The call came in early in the afternoon on June 5, Laura Kirk remembers.
It was already a special day for her, her first flight as a nurse in an Erlanger Life Force medical helicopter after completing her training.
She, paramedic Ray Cadwallader, and Karen Mulvaney, the flight nurse who was doing Kirk's orientation, rushed to the helicopter at the hospital's chopper base in Sparta, Tenn., one of five Erlanger operates in the region.
All they knew before taking off was they were heading to the scene of a "pediatric boating accident."
The ambulance arrived at the scene, on Center Hill Lake in DeKalb County, Tenn., about the same time as they landed, Kirk said.
Her first case would be one she would never forget.
An 8-year-old boy, Aiden Brown, had been on the lake with his parents in a pontoon boat. Aiden was sitting on the front of the boat while his dad steered, towing an innertube behind. The boat hit a wave. Aiden's mom, Julie, turned around, and he was gone.
Aiden fell overboard, between the pontoons, and the boat's propeller ripped into his body.
The blade sliced open his chest, exposing his heart and lungs, and cut through the sac surrounding his heart.
"A couple of millimeters' difference — had it hit his heart it would have meant instant death," Cadwallader said.
Aiden was alive, but in very bad shape, gasping for breath, with wounds to his neck and head, Kirk said. His dad, Troy, was pressing on his neck to stop the bleeding.
"He told us to leave him alone," Kirk said, evidence Aiden was in shock.
When a medical helicopter first lands, the medical team faces a critical decision — get the patient on board as fast as possible and hurry to the hospital? Or provide as much care as possible on-scene, to manage the injuries?
With Aiden, there was little choice, Cadwallader said. He had to be stabilized, his breathing restored, before they could risk the flight to Erlanger.
Aiden had lost about 40 percent of his blood, but Life Force helicopters carry blood and plasma onboard. A tube was connected and the life-giving fluid streamed back into his body.
To help his breathing, he needed a tube inserted in his neck, but first he needed to be put into a chemical coma to keep him from gagging on the tube. Mulvaney got an IV into a vein in his arm and the drugs were pumped into his restored bloodstream. Aiden lost consciousness.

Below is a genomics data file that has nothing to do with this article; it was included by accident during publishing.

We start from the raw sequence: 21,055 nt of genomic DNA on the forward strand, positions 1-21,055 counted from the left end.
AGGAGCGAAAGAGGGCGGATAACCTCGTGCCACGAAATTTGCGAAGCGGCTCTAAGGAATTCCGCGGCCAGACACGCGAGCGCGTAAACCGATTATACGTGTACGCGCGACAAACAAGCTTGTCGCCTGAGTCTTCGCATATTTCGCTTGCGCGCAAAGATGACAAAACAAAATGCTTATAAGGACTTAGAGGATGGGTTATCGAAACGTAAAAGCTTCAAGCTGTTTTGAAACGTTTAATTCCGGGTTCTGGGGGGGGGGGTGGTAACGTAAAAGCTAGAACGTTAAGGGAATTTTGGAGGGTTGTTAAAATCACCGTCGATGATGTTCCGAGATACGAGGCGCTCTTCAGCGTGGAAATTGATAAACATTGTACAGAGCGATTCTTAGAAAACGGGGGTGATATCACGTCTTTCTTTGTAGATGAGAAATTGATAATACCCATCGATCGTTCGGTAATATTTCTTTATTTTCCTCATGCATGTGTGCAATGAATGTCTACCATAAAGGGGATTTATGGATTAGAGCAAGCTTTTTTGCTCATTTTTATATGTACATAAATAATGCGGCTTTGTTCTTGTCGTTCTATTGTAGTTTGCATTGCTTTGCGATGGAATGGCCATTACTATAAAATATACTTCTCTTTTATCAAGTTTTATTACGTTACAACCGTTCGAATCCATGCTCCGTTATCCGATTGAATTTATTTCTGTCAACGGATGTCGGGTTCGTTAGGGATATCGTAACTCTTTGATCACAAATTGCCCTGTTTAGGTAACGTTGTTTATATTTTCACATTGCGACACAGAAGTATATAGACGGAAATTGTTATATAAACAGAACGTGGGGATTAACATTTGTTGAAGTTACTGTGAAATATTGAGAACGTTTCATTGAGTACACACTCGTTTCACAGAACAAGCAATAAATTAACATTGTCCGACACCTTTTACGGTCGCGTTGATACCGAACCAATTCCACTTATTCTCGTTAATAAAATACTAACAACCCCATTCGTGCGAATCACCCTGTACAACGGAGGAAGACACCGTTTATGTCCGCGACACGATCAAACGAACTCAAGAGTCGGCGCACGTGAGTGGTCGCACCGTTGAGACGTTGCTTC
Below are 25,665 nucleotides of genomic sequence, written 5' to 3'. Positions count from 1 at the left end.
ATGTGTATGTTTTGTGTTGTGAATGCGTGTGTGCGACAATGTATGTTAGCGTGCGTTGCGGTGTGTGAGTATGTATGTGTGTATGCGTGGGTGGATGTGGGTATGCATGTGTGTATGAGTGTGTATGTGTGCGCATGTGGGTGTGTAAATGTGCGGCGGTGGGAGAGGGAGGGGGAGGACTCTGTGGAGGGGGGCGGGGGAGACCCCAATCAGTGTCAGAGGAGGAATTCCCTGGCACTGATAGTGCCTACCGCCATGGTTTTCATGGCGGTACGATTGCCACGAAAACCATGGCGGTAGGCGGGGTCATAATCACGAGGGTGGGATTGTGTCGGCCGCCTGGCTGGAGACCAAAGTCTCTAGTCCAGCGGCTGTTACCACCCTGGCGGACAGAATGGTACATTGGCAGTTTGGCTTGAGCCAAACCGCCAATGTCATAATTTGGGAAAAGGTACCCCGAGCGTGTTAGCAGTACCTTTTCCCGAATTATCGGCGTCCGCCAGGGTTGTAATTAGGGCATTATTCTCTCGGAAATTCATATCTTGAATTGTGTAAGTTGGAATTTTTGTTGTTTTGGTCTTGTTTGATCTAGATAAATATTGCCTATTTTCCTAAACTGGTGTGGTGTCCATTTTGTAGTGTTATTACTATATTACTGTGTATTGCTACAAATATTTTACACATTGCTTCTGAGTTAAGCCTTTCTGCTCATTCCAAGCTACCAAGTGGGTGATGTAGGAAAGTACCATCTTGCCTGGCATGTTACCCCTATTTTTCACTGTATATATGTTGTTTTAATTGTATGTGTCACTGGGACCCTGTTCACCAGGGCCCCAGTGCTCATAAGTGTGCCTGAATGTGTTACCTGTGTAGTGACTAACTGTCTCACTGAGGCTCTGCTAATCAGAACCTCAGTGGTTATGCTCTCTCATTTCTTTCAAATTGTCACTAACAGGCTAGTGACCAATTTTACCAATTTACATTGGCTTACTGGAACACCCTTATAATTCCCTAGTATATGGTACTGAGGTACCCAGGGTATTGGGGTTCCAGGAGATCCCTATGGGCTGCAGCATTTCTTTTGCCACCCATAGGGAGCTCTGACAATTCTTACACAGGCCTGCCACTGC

Twenty-six minutes after landing, the team had him stabilized and loaded into the cramped space behind the pilot. But his temperature was only 91 degrees, perilously close to the point when his body would shut down. The air conditioner in the helicopter was turned off and the heat turned on, to keep him warm.
The flight to Erlanger took another 25 minutes.
"I was really happy to hand him over to them," Kirk remembered in an interview Thursday.
Only then did she realize what she had been through in her all-too-real orientation.
All three team members were exhausted, their long-sleeved flight suits soaked with sweat.
"I had a Gatorade, " Kirk remembered. "Only then does it hit you."
Aiden spent eight days in the hospital, but a month later, he was fully recovered, visiting the Life Force hangar, clambering around the helicopter and trying on the pilot's helmet.
For their efforts, Kirk, Cadwallader and Mulvaney, along with pilot Chuck Nabors and communicator Heather Marsh, were given the state Star of Life award by the Tennessee Emergency Medical Services.
But Cadwallader said they had already received another type of award.
"To see Aiden running around the helicopter, that was the real payoff, " Cadwallader said.
At the ceremony in Nashville, Life Force crew members Glenn Susskind, Tina Biggs, Brad Simmons and Andy Lopez also won the Region 3 Star of Life award for saving a 5-year-old Bradley County boy from choking to death.